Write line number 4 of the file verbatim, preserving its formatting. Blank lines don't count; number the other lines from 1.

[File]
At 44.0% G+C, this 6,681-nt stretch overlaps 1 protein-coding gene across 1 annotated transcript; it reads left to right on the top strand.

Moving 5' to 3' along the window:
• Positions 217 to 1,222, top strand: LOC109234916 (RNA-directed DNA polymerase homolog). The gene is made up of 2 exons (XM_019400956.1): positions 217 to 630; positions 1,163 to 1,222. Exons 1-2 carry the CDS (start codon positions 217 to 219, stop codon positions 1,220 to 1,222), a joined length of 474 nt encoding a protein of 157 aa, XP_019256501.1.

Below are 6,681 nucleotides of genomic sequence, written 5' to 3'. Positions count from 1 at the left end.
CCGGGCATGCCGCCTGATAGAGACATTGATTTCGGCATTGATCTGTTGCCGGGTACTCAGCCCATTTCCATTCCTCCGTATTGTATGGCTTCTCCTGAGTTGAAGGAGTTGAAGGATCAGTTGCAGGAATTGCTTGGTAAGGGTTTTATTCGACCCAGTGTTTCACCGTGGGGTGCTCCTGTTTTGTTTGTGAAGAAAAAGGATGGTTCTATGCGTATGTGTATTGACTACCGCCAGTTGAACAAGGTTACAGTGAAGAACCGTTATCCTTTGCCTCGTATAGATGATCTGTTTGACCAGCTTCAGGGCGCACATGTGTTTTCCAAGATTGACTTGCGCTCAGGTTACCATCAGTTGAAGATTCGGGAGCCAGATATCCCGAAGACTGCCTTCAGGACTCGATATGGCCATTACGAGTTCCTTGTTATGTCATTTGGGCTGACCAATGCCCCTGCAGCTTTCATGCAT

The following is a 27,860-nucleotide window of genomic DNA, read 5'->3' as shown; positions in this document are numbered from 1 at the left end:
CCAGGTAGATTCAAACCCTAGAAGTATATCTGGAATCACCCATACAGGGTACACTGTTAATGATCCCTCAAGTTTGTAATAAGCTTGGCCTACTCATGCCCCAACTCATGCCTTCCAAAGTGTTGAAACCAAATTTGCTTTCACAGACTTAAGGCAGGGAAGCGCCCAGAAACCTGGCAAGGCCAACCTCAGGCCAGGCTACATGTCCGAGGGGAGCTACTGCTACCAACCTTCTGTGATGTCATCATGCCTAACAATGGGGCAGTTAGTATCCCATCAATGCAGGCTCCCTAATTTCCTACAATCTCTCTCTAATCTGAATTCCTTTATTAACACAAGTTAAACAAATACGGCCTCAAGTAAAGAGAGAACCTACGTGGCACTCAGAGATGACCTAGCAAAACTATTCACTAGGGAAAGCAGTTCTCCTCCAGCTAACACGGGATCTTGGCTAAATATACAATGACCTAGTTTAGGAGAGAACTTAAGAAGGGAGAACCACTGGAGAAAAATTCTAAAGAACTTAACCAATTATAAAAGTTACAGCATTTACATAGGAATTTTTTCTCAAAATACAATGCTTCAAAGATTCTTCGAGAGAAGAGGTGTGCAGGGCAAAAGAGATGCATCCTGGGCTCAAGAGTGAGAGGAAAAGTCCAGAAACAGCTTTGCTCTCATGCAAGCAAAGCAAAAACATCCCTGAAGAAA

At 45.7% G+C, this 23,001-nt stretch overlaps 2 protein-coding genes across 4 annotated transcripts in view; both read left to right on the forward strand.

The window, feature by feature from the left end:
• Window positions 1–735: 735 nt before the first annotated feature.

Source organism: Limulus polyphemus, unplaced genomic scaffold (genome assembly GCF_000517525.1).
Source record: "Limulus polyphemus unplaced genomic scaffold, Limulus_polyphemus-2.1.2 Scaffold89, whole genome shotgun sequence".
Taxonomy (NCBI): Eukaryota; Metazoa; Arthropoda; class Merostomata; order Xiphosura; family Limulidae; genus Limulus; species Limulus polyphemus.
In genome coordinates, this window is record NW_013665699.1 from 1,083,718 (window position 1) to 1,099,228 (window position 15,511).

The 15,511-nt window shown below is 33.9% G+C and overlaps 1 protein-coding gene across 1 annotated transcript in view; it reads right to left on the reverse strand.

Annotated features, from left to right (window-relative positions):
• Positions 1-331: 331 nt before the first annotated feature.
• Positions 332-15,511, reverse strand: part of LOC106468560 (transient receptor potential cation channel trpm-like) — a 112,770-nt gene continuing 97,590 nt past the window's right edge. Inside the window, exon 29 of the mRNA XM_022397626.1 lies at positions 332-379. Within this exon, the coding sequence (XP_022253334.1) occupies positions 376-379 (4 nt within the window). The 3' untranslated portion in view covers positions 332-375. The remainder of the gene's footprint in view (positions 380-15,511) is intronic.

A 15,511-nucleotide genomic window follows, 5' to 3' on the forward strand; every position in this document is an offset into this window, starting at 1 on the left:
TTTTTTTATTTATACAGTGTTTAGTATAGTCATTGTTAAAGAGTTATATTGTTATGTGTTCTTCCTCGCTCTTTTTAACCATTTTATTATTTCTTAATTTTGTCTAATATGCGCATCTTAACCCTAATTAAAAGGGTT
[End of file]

Below are 6,681 nucleotides of genomic sequence, written 5' to 3'. Positions count from 1 at the left end.